The rising cost of health care continues to threaten our nation's financial stability. Despite recent slowing in the rate of growth, health care spending still stands at 17.4 percent of GDP — 48 percent greater than that of the next highest-spending developed country. And health care spending will be 19.8 percent of GDP by 2020, and 22 percent of GDP by 2038, according to government forecasts.

This level of spending is undermining the economy today and is even more ominous for the future. As health care spending continues to grow, society will face increasingly unpalatable choices, including further increases in consumers' out-of-pocket expenses and continued cutbacks in government spending for core services.

To head off this scenario, our nation needs to reduce health care spending to a level that makes a significant difference to both the viability of our health care system and the stability of our national economy. The relative spending level may not be that of Western Europe — about 11 percent of GDP — but clearly must be less than 17.4 percent and with a growth rate far below historical norms.

This degree of change in the cost structure of health care cannot be accomplished by nibbling around the edges. It requires complete reassessment and reworking of our outmoded health care system, with a focus on retooling the basic assets of the system.

Redeploying Health Care Resources

The chassis of our health care system — its physical assets and infrastructure — was constructed for another time. Since World War II, we have built and operated a health care apparatus designed around an inpatientcentric model. The physical assets are expensive, they are distributed with little regard for avoiding duplication or ensuring equal access, and their very presence stimulates utilization of expensive inpatient care.

But now, the inpatient era is ending. Inpatient volume is declining, outpatient requirements are rising, and there is near-unanimous agreement among economists and policymakers that payment systems need to reward providers for keeping patients out of hospitals.

Yet, we still have the apparatus of the inpatient business model. It's not unlike trying to deliver cellular phone service using the infrastructure of the fixed-line telephone.

Now we face the challenge of rightsizing this apparatus and infrastructure for the outpatientcentric business model. This change will require a complete reassessment and redeployment of resources. A six-hospital system with 50 outpatient locations now may need only three hospitals but 100 outpatient locations. The provider mix will need to support more prevention and primary care, and will need to incorporate more physician extenders. And patient interactions will need to take place in the least expensive setting possible, including at the patient's home and virtually.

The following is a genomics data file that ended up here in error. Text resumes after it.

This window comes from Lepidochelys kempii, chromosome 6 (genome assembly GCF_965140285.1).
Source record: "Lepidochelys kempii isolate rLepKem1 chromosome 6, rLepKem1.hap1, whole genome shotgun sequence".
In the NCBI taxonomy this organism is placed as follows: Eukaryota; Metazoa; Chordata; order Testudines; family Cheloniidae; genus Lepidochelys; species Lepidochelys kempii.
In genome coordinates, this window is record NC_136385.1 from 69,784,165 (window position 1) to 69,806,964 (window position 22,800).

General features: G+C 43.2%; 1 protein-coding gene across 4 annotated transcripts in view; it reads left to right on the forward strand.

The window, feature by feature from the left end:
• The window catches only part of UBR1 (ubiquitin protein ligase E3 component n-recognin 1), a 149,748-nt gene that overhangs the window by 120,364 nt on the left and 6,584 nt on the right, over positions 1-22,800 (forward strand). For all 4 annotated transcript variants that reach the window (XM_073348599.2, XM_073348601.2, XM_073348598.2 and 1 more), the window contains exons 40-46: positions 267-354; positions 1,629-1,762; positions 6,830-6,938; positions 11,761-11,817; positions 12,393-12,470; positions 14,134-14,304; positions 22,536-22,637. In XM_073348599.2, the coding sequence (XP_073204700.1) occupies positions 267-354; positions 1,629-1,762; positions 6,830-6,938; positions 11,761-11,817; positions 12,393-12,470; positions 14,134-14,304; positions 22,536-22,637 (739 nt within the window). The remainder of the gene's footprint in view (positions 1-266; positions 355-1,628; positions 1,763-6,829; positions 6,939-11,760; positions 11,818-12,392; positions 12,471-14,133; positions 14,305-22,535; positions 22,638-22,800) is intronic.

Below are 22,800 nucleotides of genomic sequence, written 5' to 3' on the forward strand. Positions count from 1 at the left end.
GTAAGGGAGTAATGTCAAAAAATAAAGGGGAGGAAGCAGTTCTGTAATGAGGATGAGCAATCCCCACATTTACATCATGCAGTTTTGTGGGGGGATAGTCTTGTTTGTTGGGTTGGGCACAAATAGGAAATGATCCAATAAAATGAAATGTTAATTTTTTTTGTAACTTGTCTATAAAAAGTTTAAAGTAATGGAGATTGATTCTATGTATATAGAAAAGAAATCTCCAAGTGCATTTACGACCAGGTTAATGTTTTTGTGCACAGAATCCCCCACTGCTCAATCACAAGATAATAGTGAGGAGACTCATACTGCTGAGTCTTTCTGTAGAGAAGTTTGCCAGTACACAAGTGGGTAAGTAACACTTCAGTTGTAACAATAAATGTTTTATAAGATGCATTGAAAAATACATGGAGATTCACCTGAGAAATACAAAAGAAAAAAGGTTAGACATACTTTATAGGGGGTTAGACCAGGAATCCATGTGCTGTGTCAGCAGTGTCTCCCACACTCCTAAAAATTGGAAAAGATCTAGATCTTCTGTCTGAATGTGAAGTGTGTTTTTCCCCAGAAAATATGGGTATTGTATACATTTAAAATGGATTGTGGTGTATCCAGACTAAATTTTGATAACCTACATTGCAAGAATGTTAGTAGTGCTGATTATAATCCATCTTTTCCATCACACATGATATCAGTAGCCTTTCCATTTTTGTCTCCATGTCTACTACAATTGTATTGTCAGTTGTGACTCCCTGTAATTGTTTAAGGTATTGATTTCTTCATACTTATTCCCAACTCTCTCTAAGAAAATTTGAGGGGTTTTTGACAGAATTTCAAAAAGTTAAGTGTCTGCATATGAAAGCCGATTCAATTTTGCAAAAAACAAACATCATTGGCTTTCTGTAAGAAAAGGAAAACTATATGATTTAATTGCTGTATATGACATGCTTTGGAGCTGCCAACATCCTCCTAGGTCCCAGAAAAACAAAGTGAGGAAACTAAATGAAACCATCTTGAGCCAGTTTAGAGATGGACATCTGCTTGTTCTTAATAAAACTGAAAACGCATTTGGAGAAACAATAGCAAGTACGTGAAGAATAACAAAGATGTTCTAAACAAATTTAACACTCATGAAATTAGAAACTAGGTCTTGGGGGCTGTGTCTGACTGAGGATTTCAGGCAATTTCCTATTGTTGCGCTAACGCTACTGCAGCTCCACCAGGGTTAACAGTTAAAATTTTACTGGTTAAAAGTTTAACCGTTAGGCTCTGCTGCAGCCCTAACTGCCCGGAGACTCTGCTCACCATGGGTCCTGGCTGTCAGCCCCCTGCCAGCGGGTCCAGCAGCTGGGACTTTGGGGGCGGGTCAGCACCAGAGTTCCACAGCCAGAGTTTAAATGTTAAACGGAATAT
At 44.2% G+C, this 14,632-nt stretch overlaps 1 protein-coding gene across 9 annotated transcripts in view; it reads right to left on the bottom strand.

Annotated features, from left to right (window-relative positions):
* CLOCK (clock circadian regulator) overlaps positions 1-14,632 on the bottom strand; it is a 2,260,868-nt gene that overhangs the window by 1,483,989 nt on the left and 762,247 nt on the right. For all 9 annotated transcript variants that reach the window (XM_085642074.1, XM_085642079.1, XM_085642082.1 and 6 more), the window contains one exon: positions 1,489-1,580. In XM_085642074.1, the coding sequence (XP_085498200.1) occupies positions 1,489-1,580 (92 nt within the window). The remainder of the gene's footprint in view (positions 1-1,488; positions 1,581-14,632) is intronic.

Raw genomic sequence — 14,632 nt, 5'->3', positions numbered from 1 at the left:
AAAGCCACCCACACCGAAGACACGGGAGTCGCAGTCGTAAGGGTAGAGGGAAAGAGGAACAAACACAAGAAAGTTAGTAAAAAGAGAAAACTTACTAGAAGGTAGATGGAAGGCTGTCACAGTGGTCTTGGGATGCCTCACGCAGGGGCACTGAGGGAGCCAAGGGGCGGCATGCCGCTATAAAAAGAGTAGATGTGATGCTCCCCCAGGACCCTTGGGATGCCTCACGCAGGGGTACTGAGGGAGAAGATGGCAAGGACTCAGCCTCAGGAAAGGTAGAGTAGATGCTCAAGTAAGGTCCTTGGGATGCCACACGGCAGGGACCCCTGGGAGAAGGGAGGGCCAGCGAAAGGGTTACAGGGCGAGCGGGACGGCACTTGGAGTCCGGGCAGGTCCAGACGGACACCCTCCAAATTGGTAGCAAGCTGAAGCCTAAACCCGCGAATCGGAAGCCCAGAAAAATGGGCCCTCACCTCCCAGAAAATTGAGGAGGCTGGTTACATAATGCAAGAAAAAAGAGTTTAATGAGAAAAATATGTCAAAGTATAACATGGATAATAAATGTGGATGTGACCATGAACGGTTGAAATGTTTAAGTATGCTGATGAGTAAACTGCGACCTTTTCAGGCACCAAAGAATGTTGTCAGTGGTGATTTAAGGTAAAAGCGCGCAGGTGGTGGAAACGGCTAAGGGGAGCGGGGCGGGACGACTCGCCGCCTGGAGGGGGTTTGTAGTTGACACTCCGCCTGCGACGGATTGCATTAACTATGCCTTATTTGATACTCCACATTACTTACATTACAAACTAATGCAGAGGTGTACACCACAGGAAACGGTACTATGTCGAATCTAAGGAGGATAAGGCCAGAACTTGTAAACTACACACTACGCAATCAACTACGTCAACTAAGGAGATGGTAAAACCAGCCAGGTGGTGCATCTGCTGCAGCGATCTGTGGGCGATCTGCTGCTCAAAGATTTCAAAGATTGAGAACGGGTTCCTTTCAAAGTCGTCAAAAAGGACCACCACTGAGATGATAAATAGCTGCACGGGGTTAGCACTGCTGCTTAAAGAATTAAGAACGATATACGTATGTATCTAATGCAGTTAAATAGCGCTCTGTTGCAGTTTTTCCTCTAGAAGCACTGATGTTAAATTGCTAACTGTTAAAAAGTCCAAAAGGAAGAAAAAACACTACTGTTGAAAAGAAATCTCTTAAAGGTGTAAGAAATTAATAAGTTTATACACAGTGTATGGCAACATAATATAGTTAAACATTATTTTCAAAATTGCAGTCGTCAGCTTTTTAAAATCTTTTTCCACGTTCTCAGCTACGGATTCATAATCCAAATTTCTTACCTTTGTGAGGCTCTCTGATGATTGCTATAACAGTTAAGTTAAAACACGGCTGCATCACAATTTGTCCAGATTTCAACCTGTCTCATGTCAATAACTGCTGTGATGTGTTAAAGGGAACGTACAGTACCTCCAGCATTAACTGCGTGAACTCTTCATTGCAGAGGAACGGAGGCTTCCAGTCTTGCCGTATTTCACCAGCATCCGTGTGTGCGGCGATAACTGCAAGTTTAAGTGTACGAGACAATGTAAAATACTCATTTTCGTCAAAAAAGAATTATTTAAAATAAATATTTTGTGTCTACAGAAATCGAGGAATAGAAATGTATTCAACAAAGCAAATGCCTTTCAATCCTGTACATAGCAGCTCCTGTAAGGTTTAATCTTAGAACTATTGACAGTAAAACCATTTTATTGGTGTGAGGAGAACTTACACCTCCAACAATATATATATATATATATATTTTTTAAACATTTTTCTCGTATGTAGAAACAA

The forces driving this rightsizing are unstoppable. Now, as a society, we need to pay serious attention to how the change takes place.

Taking Responsibility as Health Care Providers

I believe that this rightsizing is primarily the responsibility of the health care industry. It would be a mistake for health care leaders to cede this responsibility to the federal and state governments, which have not demonstrated the political will nor the intellectual subtlety to make these kinds of tough choices.

Health care leaders should not wait for market forces alone to accomplish this transition. At some point, market forces would indeed deliver a health care system that is much more efficient than the one we have now. However, those forces would naturally gravitate toward high-volume and relatively high-reimbursement opportunities, leaving the nation vulnerable to geographic challenges to adequate access to care. Deliberate planning by strong and influential providers will be required to create a system of care that is cost-effective and also provides appropriate access to care for all patients, regardless of location.

Individual health care organizations will have to assess their portfolios of services rigorously and be willing to change them significantly to fit with the outpatient business model and ensure that sufficient volume is available to deliver high-quality care.

And nationally, leaders will need to tackle the challenge of ensuring the availability of needed community-based services in all regions of the country.

This planning will require active involvement of all stakeholders — hospitals, health systems, physicians, payers, employers, government and consumers. The resulting changes in management and organizational structure will at times be painful to execute. Yet, health care leaders have a responsibility to the nation and to future generations to take responsibility for rightsizing the health care infrastructure, moving to the outpatient business model and doing it in a way that best serves our national economy and our communities.

Kenneth Kaufman is chair, Kaufman Hall, headquartered in Skokie, Ill.